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so that I cannot fight, I must be plain, above three combats a day. All the kindness I can show him is to set him resolvedly in my roll the two hundred and thirteenth man, which is something; for, I tell you, I think there will be more after him than before him ; I think so. Pray you commend me to him, and tell him this. Exit Gentleman. Gent. I will, sir; good morrow to you.

Bes. Good morrow, good sir.-Certainly my safest way were to print myself a coward, with a discovery how I came by my credit, and clap it upon every post. I have received above thirty challenges within this two hours: Marry, all but the first I put off with engagement; and, by good fortune, the first is no madder of fighting than I; so that that's referred. The place where it must be ended is four day's journey off, and our arbitrators are these: he has chosen a gentleman in travel, and I have a special friend with a quartain ague, like to hold him this five years, for mine; and when his man comes home we are to expect my friend's health. If they would send me challenges thus thick, as long as I lived, I would have no other living; I can make seven shillings a day o' th' paper to the grocers. Yet I learn nothing by all these but a little skill in comparing of styles: I do find evidently that there is some one scrivener in this town, that has a great hand in writing of challenges, for they are all of a cut, and six of 'em in a hand; and they all end 'My reputation is dear to me and I must

require satisfaction.'-Who's there? more paper, I hope. No, 'tis my lord Bacurius; I fear, all is not well betwixt us.

Enter BACURIUS.

Bac. Now, Captain Bessus! I come about a frivolous matter, caused by as idle a report: You know you were a coward.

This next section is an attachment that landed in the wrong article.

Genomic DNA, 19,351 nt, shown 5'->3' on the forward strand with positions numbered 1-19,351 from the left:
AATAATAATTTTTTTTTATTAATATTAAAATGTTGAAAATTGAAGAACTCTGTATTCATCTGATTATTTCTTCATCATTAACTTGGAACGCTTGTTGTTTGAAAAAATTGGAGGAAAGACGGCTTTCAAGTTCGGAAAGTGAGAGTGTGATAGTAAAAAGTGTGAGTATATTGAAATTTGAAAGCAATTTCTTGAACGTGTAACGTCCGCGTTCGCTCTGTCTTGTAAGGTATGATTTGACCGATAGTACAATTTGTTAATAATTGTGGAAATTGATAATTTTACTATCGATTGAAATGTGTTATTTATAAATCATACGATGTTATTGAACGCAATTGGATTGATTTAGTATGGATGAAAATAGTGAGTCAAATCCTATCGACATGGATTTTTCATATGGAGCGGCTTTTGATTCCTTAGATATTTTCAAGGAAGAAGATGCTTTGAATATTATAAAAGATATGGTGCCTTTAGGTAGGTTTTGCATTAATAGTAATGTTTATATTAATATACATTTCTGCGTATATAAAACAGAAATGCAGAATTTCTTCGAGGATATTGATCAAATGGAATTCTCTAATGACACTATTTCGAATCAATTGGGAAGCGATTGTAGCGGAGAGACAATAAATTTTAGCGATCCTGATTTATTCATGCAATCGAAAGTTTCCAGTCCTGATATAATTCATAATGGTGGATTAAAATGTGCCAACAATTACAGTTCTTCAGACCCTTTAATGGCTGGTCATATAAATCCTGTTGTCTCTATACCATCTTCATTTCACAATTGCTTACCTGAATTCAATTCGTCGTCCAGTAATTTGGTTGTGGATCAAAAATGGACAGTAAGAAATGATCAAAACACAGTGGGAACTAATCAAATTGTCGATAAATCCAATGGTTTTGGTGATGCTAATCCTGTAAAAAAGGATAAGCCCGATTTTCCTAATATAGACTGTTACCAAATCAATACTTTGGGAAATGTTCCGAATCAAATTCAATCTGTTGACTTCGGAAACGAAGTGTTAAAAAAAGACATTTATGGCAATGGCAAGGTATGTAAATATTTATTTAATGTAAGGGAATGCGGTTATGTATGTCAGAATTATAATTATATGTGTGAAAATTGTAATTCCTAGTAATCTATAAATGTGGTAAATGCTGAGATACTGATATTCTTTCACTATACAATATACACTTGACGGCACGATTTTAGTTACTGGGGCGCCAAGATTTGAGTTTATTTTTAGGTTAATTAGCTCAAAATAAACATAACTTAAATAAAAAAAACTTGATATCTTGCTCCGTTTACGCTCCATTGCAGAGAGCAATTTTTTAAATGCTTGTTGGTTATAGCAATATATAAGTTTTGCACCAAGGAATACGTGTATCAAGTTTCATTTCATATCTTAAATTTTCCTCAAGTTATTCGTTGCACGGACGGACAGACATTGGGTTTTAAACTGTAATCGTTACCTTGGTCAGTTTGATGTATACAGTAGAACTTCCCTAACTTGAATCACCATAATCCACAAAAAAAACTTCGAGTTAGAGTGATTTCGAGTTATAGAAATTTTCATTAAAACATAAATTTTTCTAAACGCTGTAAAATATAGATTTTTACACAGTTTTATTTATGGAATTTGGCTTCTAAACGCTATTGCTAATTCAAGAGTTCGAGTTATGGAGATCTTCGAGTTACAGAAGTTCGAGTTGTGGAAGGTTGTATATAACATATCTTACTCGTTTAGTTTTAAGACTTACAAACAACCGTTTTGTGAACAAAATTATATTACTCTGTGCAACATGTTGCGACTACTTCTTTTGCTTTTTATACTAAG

Bes. Very right.

Bac. And wrong'd me.

Bes. True, my lord.

Bac. But now, people will call you valiant; desert. lessly, I think; yet, for their satisfaction, I will have you fight with me.

Bes. Oh, my good lord, my deep engagements--Bac. Tell me not of your engagements, Captain Bessus! It is not to be put off with an excuse. For my own part, I am none of the multitude that believe your conversion from coward.

Bes. My lord, I seek not quarrels, and this belongs

not to me; I am not to maintain it.

Bac. Who then pray?

Bes. Bessus the coward wrong'd you.

Bac. Right.

Bes. And shall Bessus the valiant maintain what Bessus the coward did?

Bac. I pr'ythee leave these cheating tricks! I swear

thou shalt fight with me, or thou shalt be beaten extremely, and kick'd.

Bes. Since you provoke me thus far, my lord, I will fight with you; and, by my sword, it shall cost me twenty pounds, but I will have my leg well a week sooner purposely.

Bac. Your leg! why, what ails your leg? I'll do a cure on you. Stand up! Kicks him.

Bes. My lord, this is not noble in you.

Bac. What dost thou with such a phrase in thy mouth? I will kick thee out of all good words before I leave thee. Kicks him.

Bes. My lord, I take this as a punishment for the offence I did when I was a coward.

Bac. When thou wert? Confess thyself a coward still, or, by this light, I'll beat thee into sponge.

Bes. Why, I am one.

Bac. Are you so, sir? and why do you wear a sword, then? Come, unbuckle ! quick!

Bes. My lord?

Bac. Unbuckle, I say, and give it me; or, as I live, thy head will ache extremely.

Bes. It is a pretty hilt; and if your lordship take an affection to it, with all my heart I present it to you for a new-year's-gift.

Gives his sword, with a knife in the scabbard. Bac. I thank you very heartily, sweet captain! Farewell.

Bes. One word more: I beseech your lordship to

render me my knife again.

Bac. Marry, by all means, captain.

Gives him back the knife. Cherish yourself with it, and eat hard, good captain: we cannot tell whether we have any more such. Adieu, dear captain. Exit.

WYCHERLEY

BORN 1640.

F

DIED 1715.

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